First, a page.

February 14 – April 11, 2020
*Extended through August 2, 2020
This engaging exhibit highlights the lives of five exceptional residents of New London County, past and present—attorney Lonnie Braxton, Rev. Florence Clarke, Sonalysts Board member Donetta Hodge, Coast Guard Commander (Ret.) Merle Smith, and 19th century freed slave and teacher Ichabod Pease. Stories of Resilience showcases their determination, bravery and strength in the face of personal and systemic racism. Developed from the Jewish Federation of Eastern CT’s Encountering Differences Program, the exhibit paints a picture of remarkable successes in the face of daunting obstacles through personal photographs, artifacts, and video testimonies.
This exhibition is generously supported in part by the Frank Loomis Palmer Fund, Bank of America, Trustee. We extend a special thank you to Todd Gipstein for creating all of the visual display panels and videos for this exhibition.
Lonnie Braxton was born in Greenville, Mississippi on February 9, 1948, the son of sharecroppers who had recently left the plantation. Educated in segregated Catholic schools, he joined the Naval ROTC as a sophomore in high school and served in the Navy, two years on active duty and over four years in the reserves.
He arrived in New London in November 1968 having chosen Connecticut as a place of opportunity in both industry and education. Over a period of fifteen years of part-time study while working at Electric Boat and pursuing business interests, he earned a BA from Connecticut College in 1986 and two years later earned a law degree from the University of Connecticut Law School. He currently serves as Senior Assistant State’s Attorney in the Juvenile Court in Waterford, Connecticut.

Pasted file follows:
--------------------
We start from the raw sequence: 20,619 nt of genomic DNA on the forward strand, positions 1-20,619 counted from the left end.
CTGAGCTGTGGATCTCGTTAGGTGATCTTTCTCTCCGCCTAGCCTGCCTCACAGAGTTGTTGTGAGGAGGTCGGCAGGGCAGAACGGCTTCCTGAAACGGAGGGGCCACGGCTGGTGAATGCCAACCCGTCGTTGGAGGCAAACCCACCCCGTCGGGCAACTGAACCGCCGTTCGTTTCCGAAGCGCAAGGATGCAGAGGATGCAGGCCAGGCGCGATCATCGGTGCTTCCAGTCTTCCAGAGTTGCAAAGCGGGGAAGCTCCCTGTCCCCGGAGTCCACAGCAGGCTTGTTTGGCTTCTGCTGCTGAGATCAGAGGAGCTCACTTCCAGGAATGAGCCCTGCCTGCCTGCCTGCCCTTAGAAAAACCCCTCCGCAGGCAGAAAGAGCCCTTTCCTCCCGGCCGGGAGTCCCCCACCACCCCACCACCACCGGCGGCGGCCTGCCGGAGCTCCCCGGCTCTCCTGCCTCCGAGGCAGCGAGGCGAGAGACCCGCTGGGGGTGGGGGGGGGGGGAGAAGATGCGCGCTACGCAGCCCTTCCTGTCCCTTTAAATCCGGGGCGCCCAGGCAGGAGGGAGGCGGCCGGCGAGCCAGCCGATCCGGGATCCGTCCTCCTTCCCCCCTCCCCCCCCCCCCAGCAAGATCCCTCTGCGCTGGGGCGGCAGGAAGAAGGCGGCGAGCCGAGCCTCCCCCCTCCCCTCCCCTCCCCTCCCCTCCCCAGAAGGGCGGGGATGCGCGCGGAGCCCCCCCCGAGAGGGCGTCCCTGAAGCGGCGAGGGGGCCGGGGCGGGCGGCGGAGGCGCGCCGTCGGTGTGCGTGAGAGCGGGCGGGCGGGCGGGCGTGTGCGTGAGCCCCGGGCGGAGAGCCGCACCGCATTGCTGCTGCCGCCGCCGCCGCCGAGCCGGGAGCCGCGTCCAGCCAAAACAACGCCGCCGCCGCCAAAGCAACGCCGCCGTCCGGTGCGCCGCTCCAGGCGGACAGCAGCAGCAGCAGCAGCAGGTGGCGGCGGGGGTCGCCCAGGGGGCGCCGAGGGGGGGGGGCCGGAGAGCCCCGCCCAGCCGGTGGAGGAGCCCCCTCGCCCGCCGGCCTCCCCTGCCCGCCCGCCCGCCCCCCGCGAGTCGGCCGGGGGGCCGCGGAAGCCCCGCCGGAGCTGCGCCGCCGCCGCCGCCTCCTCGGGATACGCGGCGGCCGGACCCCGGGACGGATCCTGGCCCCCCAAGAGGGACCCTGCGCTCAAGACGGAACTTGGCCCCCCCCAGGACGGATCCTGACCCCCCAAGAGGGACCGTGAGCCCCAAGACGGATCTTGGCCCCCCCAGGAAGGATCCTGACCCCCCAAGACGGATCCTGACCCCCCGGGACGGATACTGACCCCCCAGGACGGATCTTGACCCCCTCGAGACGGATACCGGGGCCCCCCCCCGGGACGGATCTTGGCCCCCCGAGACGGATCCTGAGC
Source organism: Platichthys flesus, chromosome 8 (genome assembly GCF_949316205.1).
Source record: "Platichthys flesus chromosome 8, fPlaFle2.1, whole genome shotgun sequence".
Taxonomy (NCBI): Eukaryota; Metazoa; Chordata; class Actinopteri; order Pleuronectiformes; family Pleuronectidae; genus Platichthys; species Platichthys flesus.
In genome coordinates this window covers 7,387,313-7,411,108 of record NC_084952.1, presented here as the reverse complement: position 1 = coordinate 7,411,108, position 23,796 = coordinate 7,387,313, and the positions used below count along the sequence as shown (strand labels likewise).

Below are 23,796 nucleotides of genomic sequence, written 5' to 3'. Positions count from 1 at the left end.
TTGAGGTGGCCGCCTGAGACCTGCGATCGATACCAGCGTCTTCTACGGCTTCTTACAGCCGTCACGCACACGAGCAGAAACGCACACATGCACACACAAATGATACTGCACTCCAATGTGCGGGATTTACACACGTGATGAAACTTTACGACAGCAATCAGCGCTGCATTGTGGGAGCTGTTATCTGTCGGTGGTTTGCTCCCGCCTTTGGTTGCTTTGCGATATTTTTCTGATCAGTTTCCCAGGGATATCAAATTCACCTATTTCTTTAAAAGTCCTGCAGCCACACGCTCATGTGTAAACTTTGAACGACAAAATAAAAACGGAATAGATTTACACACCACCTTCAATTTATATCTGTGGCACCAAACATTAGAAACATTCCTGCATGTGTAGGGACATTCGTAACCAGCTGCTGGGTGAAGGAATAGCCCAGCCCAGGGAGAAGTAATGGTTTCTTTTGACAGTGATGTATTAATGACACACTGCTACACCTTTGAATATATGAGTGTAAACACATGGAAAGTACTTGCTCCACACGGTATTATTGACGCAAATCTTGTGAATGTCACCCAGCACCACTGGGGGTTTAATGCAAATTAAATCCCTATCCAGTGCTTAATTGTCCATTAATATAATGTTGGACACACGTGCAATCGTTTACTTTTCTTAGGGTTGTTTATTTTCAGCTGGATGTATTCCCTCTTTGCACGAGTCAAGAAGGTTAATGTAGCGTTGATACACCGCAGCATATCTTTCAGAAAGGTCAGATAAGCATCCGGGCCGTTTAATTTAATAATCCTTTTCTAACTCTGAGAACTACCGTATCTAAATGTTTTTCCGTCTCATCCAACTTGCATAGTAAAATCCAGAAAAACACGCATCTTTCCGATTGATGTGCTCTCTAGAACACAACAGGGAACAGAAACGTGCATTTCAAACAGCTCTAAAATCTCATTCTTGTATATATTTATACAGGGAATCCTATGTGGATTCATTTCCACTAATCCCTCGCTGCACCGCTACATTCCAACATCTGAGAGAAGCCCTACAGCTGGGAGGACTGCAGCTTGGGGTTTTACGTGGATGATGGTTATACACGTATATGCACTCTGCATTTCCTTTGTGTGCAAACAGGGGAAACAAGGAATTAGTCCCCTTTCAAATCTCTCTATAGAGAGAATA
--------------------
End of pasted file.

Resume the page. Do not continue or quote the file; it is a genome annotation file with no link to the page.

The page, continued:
Rev. Florence Clarke
Florence Gilliard Clarke was born in Charleston, South Carolina on February 21, 1941. She was nine years old when her father died and fifteen when her mother passed. She was raised by her maternal grandmother Sarah Abner and her great aunt Victoria Jenkins. Her paternal grandmother, “Gals” Glover, was of Gullah heritage, a creole culture that preserved African linguistic and cultural traits from various African ethnic groups. In keeping with Gullah tradition, “Gals” wove baskets and raised vegetables, selling both in the former slave market in downtown Charleston. She also grew medicinal herbs for the family.
Clarke graduated from the historically black college of South Carolina State University in 1963 with a BS in Business Administration and Education. She taught in segregated schools in South Carolina before coming to New London with her future husband, George R. Clarke, Jr. when he was transferred to the Naval Submarine Base in 1968. They married two years later.
Widowed at the age of 44, Clarke supported her two daughters through her work at General Dynamics Electric Boat (1968-1996). After retiring, she returned to teaching, working in the Montville, East Lyme, New London, and Waterford school systems. Because of her longstanding connection with and positive impact on Waterford students, she was the keynote speaker at their high school graduation in 2002.
Clarke became a Deacon of the African Methodist Episcopal (AME) Zion Church in June of 1979 and an Elder in 1981. She studied theology at the Hartford Seminary and Yale Divinity School and organized the Clarke Memorial Church in 1996 in memory of her husband. It merged with the Walls Temple Church in 2013 and became the Walls Clarke Temple AME Zion Church in New London. She retired from the pastoral ministry in June 2017.
Donetta Davis Hodge was born on January 6, 1948 in Kansas City, Kansas. She came to Connecticut with her parents at the age of five. Her father was in the military and they lived in off-base naval housing. After her parents’ contentious divorce in 1955, she lived with a foster parent in New London. Life was difficult and the BP Learned Settlement House in New London, community after school program, became a refuge.